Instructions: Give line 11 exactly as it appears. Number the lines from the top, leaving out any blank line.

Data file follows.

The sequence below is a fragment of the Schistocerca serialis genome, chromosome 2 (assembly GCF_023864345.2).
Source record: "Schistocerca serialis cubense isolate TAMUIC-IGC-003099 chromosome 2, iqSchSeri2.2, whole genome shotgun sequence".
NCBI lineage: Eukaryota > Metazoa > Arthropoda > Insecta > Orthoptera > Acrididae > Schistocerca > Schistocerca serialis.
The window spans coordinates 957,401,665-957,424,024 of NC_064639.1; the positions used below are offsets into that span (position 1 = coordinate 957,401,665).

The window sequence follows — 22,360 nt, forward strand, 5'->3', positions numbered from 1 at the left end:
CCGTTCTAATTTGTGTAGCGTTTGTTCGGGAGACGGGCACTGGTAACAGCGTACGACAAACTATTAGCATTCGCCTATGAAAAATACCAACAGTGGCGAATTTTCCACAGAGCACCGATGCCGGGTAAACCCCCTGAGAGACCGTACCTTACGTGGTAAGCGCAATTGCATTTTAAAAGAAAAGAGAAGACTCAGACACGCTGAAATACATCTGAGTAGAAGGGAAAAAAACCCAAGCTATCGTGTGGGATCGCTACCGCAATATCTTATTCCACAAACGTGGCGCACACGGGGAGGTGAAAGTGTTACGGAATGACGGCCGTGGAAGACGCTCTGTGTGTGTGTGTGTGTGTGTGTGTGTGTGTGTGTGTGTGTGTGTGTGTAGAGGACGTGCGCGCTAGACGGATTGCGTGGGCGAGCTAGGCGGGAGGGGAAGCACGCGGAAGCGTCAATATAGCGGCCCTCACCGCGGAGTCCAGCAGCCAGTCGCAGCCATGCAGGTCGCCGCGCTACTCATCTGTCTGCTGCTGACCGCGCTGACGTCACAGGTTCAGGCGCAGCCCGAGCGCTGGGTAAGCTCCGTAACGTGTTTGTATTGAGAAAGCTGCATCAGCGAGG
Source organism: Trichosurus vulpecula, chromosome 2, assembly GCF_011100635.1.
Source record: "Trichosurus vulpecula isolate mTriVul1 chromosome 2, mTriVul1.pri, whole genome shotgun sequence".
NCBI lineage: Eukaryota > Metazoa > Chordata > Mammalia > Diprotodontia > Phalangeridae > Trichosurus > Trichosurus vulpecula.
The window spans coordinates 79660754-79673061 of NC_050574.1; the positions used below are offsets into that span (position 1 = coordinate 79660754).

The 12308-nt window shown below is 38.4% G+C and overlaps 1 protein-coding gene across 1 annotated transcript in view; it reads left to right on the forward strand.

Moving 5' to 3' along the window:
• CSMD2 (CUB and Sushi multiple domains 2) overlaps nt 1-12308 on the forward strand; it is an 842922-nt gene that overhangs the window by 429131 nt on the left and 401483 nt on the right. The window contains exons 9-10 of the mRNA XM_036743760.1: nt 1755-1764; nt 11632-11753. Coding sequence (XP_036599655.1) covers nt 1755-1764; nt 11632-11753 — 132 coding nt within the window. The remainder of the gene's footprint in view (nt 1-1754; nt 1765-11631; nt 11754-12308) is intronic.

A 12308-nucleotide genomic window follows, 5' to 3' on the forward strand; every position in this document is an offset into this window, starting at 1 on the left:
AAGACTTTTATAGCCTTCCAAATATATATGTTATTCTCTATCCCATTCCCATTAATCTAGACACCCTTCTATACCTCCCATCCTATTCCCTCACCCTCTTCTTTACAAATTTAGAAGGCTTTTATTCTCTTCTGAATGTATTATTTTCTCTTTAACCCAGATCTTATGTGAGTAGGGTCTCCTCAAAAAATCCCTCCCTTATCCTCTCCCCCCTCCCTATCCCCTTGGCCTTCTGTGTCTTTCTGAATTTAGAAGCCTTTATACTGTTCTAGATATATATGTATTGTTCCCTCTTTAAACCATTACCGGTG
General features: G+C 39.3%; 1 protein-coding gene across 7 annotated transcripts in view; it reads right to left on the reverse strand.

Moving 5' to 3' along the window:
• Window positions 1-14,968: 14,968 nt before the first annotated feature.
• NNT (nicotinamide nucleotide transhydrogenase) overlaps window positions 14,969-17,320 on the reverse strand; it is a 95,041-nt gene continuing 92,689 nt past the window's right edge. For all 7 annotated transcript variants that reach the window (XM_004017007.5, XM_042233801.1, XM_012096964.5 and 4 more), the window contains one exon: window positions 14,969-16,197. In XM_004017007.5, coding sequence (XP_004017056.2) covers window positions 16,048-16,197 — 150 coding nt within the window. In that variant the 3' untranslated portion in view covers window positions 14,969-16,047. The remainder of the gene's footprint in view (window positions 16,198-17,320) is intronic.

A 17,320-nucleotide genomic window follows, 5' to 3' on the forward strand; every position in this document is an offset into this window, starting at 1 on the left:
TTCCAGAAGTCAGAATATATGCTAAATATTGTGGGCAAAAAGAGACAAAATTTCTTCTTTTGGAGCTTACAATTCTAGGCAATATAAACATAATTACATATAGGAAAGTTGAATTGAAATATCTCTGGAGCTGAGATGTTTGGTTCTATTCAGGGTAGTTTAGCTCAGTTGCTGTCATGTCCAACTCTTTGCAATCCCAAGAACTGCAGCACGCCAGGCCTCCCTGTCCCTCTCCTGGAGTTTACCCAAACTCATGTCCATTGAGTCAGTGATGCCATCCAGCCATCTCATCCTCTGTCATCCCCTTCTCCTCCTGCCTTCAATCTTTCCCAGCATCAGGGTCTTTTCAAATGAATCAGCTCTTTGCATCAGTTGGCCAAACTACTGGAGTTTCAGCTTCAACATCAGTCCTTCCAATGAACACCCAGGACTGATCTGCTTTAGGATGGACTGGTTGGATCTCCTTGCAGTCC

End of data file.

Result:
The 12308-nt window shown below is 38.4% G+C and overlaps 1 protein-coding gene across 1 annotated transcript in view; it reads left to right on the forward strand.